I know I’m the last person who the Seattle Times would want to consult on how to save their dying paper. But despite myself, I feel a certain affinity for newspapers. I still read the dead tree version of New York Times, and although I make fun of the Seattle Times stupid ed page, I’m glad they’re around.
While I often have real problems with their editorial stance, and I don’t understand why they still have stale columns from national writers, I do think they are an important piece of what gets reported in Western Washington. So let’s start there. The Seattle Times shouldn’t run syndicated columns who we’ve seen the day before in their own paper, and who we can read for free online. I don’t know that it saves them much money, but it makes them more of a local paper.
So what to replace those columns with? Some days, I say dissenting opinions. Especially on candidate endorsements where Ryan Blethen says it’s important to have a conversation, there should be editorials in favor of each candidate (and let us know who wrote what). There would still be an endorsement, but the Times would acknowledge that there’s another side.
But mostly, just use the freed up newspaper space for more, you know, news. I’d say don’t run any opinion some days. Nobody cares what the paper thinks on any given issue except for people who already had an opinion about that issue, and nobody under 60 cares what Bruce Ramsey or Joni Balter think about anything. Make a couple days a week opinion free days, and give the space now for Ed and Op-Ed to in-depth reports on upcoming races, or investigative pieces, or important issues. Imagine picking up the Times in the 5 weeks leading up to an election and reading great pieces on each city council race. Imagine a full 2 pages given to an important issue. Imagine knowing every Saturday that there will be a well researched, well edited, well written long form piece instead of another vapid editorial.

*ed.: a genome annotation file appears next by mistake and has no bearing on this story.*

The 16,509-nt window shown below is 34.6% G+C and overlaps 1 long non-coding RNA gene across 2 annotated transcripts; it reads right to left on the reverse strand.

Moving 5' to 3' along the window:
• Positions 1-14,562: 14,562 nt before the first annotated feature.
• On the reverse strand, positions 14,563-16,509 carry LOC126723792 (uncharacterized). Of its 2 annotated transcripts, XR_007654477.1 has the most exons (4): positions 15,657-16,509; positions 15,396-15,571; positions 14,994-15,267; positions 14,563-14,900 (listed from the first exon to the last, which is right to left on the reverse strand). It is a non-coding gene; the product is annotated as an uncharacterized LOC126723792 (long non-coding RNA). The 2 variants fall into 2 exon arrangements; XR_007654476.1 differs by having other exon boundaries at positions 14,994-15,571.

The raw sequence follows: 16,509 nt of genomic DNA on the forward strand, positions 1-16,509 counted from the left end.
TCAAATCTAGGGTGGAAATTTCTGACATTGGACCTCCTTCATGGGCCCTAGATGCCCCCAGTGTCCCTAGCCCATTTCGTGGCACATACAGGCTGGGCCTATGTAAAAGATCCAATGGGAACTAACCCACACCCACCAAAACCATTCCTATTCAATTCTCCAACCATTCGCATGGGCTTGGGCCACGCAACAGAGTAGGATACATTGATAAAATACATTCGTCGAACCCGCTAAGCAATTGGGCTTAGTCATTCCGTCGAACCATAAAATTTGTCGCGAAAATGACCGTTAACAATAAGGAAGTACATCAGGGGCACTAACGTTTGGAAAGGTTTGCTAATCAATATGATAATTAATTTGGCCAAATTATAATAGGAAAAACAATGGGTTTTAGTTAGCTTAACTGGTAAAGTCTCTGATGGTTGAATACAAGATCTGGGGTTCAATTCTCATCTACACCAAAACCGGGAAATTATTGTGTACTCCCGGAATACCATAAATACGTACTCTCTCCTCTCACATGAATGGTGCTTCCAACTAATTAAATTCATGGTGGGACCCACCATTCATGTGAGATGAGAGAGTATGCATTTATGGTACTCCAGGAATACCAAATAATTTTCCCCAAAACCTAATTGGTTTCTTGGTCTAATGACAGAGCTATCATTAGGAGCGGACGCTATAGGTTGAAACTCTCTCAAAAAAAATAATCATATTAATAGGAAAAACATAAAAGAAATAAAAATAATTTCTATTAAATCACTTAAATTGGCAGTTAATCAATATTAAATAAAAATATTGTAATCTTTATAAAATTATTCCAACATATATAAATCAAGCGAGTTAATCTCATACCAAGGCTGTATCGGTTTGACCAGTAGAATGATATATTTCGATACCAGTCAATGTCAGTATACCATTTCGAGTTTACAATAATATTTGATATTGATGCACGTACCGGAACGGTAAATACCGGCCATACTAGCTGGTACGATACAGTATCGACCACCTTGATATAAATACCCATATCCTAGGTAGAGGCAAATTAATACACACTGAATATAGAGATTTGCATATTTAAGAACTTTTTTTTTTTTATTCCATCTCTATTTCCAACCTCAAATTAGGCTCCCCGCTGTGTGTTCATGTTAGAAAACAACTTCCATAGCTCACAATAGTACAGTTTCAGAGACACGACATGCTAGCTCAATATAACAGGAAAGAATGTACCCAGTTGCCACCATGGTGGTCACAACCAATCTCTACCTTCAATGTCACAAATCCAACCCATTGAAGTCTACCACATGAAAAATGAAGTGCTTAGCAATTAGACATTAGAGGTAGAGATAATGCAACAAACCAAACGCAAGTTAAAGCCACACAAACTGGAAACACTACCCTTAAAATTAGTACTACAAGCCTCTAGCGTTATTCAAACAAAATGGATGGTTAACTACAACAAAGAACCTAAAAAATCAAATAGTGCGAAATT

And speaking of well written, give your writers license to write. The staid, boring style of reporting is often not worth reading. Of course as a fowl mouthed blogger that partly means swearing when it’s relevant: sometimes people say “Shit” in congressional hearings. And they say “Fuck” on the Gotti tapes. They don’t say “S***” or “F***” and when I read that sort of nonsense in their pages, or too clever by half word play that makes me have no idea what was said, it makes me not care if the Times goes under: while I know they’ll never swear as much as me, not having blanket censorship makes it a better read.
Because more than anything, I want a good read. I want to smile at a turn of phrase in the news coverage. I want to be wowed by the transition between ideas in the opinion pieces, and I want passion in the sports section.
But really, I’d settle for not complete shit in the sports section. I seriously can’t think off the top of my head of any Seattle Times sports writers. As much as I wonder if Art Thiel is fucking insane when I read him, or assume George Vecsey is writing with a quill pen when I read him, he’s so old fashioned, they are fun to read.
So those are my suggestions that I know will never actually be implemented. They’d make the paper more fun to read, and maybe save it in the end.